Study Finds Doctors' Orders Help Patients Get Preferred End-Of-Life Treatment
Nursing home patients are more likely to receive the treatment they want and less likely to have unwanted hospitalizations and medical interventions under a program using medical forms signed by a physician that detail the patients' decisions about end-of-life care, according to anew study.
Researchers examined the impact of a program where patients fill out the medical forms that record whether they want to receive CPR, hospitalization, and treatments like antibiotics, feeding tubes, and other medical interventions. Doctors review and sign the form and it is added to the patient's medical file. The program -- Physicians Orders for Life-Sustaining Treatment (POLST) -- started because of concerns that traditional patient-generated orders and advance directives were often too vague or did not offer enough details to be helpful in a clinical setting.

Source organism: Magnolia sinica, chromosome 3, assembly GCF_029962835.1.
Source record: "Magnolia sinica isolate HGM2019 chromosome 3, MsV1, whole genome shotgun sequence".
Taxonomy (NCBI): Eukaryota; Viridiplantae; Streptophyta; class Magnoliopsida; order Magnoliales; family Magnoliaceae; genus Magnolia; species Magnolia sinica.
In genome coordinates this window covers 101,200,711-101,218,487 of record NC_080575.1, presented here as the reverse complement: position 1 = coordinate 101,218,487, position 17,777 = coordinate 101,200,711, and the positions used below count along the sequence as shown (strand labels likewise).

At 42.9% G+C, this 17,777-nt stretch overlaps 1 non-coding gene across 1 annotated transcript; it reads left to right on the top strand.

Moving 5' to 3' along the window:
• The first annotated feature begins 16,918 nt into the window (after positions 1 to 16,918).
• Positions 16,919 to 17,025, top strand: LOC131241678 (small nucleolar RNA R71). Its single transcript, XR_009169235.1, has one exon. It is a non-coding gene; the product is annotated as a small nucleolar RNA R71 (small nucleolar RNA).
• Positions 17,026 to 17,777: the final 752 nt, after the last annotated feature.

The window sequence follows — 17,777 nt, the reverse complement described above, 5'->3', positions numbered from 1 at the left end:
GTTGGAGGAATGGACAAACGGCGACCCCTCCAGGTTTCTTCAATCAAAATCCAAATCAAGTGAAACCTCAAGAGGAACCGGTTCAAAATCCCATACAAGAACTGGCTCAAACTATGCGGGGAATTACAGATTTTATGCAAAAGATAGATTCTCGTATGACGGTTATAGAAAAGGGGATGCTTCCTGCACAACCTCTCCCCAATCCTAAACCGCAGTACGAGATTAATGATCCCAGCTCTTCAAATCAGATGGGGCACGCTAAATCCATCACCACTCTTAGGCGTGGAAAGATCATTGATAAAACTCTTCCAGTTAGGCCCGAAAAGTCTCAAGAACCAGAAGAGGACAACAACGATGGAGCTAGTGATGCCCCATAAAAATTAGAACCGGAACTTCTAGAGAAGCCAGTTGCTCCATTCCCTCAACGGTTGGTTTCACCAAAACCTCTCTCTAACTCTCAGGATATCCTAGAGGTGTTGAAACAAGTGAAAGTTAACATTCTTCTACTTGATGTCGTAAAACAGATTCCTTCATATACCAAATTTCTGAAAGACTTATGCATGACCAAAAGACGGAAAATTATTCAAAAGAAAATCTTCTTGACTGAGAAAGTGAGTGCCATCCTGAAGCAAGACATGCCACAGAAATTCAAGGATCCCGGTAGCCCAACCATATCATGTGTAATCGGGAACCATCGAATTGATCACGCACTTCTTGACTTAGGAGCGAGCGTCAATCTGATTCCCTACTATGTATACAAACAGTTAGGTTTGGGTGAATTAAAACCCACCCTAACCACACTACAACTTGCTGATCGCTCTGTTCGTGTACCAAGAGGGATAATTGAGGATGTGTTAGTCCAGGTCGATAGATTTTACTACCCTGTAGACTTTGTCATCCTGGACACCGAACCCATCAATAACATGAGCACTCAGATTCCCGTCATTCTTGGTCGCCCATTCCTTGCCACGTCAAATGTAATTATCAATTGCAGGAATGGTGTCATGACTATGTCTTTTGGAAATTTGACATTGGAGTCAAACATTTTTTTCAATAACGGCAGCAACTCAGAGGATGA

"It is really unusual to find something that has an effect on the kind of treatments people receive and ensure that they are consistent with what they want. It seems like it should be easy to do and it's actually really, really hard," said Susan Hickman, of Indiana University, who is the lead author of the study.
The study found that people with POLST forms who said they wished to receive care primarily for pain relief were 59 percent less likely to receive unwanted treatments than those with only a "Do Not Resuscitate" order. POLST participants who requested fewer medical interventions still received pain management treatments at similar levels to other patients, while those who asked for full treatment on their POLST forms were just as likely to receive it as other patients. The program also allows patients who do not want extraordinary resuscitation measures to detail other treatments that they do want.